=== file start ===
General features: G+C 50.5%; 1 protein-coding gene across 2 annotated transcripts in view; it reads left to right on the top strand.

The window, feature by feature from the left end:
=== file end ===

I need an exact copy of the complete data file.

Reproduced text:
General features: G+C 50.5%; 1 protein-coding gene across 2 annotated transcripts in view; it reads left to right on the top strand.

The window, feature by feature from the left end: